Ruth, it’s a perfect name from the Bible for this real woman. A name given to her by her grandmother when she was born. A name her Mama (grandmother) hoped would allow her granddaughter to get her foot in a lot of doors. As we get to know our Ruth, we find out that she has a secret. A big secret. This smart, funny woman has a secret that she’s held onto almost her whole life. She hasn’t told her any of her friends, and definitely not her husband. This secret is pressing down on her hard and she’s not sure what to do.
You see our Ruth had a baby when she was in high school. A baby that she and her family tried to hide from the world and never told the boy responsible. A baby that she handed over to her Grandmother minutes after the birth to give up for adoption. Ruth wanted to go to Yale. Something not too many people in poor Indiana get a chance to do. Something no one in her family has ever done. Her grandparents, who raised her and her brother, sacrificed everything so she could have that dream.
But the pressure of her decision to give up her child weighs heavy on her and she finally confesses what happened to her husband right before Christmas of 2008, right after the election of Barack Obama. Right when the world felt like a hopeful place to so many people. So, with her husband not speaking to her, Ruth decides to go home to Ganton, Indiana and visit her family for the first time in a long time. She wants to find out what happened to her son, but her grandmother has other ideas. She thinks she knows what’s best for Ruth. The truth needs to stay buried.
Enter Midnight, a lonely 11-year-old boy back in Ganton who is the grandchild of one of her Mama’s best friends. His mother died when his little sister was born and his father is lost to his own demons. After they meet, Ruth is drawn to this white child that wants to be good, but continually runs toward trouble. You see, Midnight’s had a rough start in life. Following a decision to help his best friend in a fight against the bullies attacking him, Patrick, or Midnight as his friends call him, gets hurt. His arm is set on fire by those same bullies and it’s damaged for life. Wanting to help him find his way, Ruth sees some of herself in this young white boy who is lost and without a mother. Then something big happens, we can see it coming, but we can’t stop it.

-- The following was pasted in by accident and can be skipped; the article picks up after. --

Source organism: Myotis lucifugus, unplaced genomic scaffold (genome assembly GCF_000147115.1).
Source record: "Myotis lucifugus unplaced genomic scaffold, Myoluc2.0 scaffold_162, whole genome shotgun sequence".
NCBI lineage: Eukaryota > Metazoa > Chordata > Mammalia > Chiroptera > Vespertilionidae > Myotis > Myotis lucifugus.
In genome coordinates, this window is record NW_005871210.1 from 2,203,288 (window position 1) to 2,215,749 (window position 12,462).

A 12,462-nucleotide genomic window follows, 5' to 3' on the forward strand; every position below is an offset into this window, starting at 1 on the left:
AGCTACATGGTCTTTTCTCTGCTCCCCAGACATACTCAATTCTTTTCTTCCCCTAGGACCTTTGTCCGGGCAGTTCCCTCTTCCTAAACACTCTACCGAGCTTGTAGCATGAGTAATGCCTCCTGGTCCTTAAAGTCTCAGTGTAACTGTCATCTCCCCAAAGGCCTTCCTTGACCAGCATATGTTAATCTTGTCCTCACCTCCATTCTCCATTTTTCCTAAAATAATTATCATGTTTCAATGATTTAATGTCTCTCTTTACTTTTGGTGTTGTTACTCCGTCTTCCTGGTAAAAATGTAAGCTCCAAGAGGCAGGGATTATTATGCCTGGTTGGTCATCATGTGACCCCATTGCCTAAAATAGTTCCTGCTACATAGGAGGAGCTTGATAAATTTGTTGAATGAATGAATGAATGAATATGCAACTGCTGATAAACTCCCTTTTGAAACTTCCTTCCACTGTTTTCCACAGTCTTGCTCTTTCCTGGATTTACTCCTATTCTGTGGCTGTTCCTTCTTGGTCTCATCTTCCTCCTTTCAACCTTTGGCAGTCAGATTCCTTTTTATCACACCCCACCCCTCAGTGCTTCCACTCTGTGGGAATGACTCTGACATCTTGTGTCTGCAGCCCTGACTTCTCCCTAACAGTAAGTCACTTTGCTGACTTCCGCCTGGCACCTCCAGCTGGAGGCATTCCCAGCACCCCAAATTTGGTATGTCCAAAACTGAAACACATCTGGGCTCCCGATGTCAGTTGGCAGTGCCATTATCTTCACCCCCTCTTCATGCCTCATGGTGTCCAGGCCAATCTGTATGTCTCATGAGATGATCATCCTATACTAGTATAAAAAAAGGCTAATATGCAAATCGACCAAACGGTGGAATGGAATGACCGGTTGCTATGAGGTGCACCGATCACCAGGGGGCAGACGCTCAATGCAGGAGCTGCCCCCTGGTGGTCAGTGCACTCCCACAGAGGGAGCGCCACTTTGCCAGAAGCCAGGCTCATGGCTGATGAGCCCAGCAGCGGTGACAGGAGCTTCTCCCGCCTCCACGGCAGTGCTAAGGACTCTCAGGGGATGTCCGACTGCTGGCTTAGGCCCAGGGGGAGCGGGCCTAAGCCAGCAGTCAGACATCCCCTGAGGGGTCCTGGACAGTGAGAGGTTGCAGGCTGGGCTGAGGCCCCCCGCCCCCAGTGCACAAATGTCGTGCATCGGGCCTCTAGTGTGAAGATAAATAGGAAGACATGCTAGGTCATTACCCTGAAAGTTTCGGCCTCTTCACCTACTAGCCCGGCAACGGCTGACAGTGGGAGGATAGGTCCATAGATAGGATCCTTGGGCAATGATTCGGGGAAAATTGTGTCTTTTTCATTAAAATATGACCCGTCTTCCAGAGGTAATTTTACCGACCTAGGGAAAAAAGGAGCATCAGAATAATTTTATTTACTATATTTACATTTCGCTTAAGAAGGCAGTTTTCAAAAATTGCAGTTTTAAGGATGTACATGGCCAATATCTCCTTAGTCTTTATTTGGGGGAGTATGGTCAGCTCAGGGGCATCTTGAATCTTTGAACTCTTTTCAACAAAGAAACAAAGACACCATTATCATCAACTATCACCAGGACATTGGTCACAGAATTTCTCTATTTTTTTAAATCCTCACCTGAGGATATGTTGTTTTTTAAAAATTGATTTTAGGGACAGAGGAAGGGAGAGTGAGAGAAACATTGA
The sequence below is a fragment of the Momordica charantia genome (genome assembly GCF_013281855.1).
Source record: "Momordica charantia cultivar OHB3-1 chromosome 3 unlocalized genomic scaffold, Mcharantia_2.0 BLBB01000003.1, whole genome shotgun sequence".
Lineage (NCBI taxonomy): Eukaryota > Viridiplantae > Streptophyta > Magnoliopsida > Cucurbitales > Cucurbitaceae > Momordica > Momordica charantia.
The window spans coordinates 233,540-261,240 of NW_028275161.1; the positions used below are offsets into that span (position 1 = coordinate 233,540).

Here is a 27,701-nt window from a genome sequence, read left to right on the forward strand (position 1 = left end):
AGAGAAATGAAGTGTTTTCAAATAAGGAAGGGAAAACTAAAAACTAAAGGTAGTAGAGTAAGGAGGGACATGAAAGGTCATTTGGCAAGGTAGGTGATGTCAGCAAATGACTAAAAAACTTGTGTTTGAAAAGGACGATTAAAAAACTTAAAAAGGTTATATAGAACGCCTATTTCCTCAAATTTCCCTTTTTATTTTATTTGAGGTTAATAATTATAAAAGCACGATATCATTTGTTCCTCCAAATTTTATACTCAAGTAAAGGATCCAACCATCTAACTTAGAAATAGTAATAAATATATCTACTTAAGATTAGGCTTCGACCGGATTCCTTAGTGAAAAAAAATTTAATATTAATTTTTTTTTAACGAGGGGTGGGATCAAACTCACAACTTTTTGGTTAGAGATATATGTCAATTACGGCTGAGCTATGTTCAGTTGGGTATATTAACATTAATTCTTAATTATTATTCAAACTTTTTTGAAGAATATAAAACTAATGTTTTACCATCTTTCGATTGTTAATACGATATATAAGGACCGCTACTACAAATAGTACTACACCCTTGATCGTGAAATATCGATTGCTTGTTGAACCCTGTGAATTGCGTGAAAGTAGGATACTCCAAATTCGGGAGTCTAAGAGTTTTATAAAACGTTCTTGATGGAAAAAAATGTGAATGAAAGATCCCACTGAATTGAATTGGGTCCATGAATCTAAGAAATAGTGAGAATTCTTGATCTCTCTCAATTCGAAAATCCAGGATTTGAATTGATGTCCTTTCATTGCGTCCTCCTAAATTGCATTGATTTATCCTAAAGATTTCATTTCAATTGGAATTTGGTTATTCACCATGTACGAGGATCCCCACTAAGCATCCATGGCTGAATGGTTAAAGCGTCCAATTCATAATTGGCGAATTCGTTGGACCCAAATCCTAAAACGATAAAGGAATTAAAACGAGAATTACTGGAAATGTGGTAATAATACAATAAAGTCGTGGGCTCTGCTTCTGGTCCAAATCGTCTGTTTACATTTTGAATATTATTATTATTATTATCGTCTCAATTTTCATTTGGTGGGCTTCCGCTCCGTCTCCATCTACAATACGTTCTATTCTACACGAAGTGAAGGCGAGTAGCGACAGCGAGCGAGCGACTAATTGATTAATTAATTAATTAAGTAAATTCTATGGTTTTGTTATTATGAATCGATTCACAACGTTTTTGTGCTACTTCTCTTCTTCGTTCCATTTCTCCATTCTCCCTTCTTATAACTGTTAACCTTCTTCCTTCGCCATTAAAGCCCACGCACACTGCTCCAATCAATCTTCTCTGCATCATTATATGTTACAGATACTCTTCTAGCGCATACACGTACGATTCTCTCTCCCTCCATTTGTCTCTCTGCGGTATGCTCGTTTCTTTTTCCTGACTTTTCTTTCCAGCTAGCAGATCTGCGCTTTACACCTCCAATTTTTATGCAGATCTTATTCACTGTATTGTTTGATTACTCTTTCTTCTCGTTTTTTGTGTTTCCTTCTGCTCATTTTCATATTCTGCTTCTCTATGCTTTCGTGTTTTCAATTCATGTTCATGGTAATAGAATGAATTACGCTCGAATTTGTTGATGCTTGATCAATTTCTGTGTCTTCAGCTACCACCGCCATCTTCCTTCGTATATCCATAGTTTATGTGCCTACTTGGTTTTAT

This story gives us all a good view into the racial norms and tensions of then and now. The small fictional town of Ganton could be anywhere in our country. And Ruth gives us a look at what it means to be a mother. Maybe not the kind in a sitcom, but as Nancy Johnson writes in the last paragraph, “Perfect mothers didn’t exist, only perfectly flawed ones did.” And she gave us a look into the life in small towns across our country that are still struggling with no jobs, downtowns closing up, and hard times. Their citizens, their hopes, their dreams. This book for me was more a true-to-life look at the racial undertones that color everything, even if we don’t always see them. The mothers that are out there fighting for their children to have a better life, like my parents. And the children who are looking for a mother, a friend, someone to champion them. A huge 4.5 Stars!! This amazing heartfelt story from Nancy Johnson will shake your roots and your heart. Don’t miss the opportunity to feel it.